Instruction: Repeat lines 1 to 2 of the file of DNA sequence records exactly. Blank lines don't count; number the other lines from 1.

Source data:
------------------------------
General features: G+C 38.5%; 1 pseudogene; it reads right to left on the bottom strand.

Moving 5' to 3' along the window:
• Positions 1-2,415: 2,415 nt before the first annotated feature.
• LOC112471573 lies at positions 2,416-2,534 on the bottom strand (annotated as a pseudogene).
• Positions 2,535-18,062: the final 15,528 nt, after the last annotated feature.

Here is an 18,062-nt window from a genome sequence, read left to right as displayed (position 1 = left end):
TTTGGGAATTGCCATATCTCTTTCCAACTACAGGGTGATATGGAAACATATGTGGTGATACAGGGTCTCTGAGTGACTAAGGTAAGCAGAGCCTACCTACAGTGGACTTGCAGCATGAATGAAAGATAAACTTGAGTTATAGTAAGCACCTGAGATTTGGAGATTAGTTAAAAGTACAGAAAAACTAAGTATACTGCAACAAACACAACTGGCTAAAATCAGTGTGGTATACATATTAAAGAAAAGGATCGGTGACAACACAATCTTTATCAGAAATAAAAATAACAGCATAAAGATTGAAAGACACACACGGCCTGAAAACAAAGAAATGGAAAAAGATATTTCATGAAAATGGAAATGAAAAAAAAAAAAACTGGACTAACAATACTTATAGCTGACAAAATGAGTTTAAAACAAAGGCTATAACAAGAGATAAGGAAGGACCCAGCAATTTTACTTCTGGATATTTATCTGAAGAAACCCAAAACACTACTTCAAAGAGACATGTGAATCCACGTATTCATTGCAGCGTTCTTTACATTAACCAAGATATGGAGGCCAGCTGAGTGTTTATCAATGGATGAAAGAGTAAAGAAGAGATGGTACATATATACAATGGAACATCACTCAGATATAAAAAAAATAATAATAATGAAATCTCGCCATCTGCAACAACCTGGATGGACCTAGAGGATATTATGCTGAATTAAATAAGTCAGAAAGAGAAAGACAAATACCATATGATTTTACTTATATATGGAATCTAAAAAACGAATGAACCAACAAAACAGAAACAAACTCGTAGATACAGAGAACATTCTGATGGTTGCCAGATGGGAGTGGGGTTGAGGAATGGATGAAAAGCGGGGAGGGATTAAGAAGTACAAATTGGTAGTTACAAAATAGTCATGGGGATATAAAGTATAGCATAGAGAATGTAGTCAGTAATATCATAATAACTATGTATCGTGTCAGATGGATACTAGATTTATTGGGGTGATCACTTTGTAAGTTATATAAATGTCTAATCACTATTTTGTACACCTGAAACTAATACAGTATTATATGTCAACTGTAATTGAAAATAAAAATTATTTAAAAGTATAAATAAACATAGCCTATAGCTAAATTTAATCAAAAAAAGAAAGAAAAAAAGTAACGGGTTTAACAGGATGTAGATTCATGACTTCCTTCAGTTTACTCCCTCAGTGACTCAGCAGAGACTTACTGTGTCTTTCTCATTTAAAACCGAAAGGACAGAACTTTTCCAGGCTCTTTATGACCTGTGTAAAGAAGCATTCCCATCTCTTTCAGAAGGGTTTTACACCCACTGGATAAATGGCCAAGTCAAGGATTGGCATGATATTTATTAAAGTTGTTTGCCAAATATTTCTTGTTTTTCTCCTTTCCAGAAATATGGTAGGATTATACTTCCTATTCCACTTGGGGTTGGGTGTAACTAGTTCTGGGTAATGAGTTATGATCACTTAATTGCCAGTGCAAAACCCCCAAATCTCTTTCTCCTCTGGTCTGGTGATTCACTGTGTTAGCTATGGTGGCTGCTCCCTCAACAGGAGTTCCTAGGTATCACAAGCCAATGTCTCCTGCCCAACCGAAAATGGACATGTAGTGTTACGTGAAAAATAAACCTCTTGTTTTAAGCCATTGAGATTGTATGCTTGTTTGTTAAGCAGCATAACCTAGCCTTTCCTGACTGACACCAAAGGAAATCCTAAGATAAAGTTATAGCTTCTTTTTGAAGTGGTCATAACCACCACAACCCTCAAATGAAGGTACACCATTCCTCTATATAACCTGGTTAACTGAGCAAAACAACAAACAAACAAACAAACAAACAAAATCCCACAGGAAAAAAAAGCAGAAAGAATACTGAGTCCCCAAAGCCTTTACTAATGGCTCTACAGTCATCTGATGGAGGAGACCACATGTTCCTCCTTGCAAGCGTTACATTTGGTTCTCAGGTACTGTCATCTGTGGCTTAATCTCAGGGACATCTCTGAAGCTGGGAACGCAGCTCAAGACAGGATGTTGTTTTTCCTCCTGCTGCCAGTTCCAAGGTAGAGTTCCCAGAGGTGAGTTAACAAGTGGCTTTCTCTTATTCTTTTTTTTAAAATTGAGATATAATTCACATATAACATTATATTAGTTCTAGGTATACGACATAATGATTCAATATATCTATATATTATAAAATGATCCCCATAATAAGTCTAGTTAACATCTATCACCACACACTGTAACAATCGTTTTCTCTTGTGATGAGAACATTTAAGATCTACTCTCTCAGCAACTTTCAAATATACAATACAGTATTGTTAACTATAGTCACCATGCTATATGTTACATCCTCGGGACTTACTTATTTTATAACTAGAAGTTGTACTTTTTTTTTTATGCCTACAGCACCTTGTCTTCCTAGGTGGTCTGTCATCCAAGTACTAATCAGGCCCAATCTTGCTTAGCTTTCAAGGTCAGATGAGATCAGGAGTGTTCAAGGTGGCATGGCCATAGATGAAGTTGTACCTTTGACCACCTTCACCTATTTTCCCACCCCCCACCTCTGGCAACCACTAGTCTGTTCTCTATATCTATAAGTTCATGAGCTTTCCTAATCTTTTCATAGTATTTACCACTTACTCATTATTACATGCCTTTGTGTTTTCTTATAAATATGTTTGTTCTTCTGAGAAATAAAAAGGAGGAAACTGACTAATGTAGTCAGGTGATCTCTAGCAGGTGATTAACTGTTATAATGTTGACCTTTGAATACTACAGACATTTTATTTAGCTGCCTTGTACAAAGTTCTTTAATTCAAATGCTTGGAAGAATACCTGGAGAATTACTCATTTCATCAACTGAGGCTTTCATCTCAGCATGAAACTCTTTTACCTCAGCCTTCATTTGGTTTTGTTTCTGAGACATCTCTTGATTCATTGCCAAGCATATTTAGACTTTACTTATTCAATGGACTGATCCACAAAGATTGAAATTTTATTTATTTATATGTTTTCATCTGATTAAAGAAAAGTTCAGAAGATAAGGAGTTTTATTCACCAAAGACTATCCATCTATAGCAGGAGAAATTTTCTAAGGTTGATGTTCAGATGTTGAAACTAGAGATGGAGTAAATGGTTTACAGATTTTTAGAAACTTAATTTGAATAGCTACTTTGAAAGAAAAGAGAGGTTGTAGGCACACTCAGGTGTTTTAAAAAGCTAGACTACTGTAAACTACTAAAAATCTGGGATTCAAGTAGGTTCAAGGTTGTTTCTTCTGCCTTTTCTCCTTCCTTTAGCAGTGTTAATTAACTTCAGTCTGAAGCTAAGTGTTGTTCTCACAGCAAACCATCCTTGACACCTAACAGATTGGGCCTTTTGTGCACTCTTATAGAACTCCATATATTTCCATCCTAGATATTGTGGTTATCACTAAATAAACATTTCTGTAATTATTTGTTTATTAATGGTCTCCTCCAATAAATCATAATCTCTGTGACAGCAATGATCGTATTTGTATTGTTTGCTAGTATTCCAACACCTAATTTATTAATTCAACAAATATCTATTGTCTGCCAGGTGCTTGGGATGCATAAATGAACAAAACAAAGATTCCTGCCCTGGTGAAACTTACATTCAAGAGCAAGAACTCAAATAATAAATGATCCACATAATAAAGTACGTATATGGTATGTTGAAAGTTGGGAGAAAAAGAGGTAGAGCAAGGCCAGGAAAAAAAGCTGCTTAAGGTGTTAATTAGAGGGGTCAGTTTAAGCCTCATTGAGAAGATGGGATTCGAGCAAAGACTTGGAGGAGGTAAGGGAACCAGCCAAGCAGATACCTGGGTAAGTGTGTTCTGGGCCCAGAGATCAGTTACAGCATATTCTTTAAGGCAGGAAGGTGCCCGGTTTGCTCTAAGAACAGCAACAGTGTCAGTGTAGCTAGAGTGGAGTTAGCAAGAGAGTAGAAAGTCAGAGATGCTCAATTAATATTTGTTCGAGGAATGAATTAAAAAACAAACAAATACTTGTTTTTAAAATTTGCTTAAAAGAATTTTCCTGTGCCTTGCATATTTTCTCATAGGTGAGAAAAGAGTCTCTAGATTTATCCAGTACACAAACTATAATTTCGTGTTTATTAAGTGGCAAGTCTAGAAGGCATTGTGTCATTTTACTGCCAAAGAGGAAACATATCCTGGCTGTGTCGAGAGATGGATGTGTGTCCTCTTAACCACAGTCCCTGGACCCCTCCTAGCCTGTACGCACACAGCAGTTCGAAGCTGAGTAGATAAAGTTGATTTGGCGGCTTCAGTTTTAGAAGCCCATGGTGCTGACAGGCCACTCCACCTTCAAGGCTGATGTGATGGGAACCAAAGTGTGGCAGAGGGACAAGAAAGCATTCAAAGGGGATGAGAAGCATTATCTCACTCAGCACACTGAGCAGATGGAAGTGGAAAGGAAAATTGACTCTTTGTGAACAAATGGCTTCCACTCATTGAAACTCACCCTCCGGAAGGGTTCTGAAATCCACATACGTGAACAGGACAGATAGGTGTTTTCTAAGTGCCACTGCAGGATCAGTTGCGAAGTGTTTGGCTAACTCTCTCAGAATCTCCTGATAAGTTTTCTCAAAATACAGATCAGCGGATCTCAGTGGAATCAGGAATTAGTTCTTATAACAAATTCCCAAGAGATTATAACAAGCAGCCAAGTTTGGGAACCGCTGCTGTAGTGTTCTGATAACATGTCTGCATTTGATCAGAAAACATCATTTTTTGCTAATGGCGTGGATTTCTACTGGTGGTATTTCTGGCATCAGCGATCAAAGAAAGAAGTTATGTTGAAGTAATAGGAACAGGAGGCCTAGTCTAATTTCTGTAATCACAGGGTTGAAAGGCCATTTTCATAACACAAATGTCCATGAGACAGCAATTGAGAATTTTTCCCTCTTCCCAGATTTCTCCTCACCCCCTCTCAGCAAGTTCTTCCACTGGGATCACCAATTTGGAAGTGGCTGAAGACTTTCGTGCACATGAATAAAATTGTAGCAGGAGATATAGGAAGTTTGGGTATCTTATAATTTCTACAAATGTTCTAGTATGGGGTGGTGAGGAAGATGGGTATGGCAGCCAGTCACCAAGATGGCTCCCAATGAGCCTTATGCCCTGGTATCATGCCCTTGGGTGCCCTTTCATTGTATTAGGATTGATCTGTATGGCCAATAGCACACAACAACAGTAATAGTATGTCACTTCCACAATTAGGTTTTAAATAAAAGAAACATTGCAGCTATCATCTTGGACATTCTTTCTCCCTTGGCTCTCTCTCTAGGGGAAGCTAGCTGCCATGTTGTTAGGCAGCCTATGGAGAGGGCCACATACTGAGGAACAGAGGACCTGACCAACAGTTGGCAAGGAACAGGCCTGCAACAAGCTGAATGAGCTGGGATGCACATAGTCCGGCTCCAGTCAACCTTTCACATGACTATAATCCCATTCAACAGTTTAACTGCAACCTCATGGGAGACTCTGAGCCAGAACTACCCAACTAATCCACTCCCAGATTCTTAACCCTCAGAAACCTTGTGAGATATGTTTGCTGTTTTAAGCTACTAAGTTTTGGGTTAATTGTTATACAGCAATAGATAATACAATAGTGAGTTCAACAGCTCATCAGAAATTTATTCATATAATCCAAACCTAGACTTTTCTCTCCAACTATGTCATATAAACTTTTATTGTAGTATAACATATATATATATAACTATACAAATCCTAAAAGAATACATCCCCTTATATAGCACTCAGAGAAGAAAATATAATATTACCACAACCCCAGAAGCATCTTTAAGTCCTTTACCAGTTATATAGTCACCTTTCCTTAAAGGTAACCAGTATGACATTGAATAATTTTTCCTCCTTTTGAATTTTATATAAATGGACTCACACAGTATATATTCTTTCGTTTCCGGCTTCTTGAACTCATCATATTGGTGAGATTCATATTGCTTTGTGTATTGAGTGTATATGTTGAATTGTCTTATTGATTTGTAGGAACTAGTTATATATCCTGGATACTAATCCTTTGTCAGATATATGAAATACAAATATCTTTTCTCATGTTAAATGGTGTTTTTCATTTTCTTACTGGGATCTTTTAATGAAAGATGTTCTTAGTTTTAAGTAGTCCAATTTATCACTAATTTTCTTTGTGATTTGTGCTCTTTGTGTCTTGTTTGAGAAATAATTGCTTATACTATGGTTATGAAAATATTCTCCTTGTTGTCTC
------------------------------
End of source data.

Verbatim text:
General features: G+C 38.5%; 1 pseudogene; it reads right to left on the bottom strand.

Moving 5' to 3' along the window: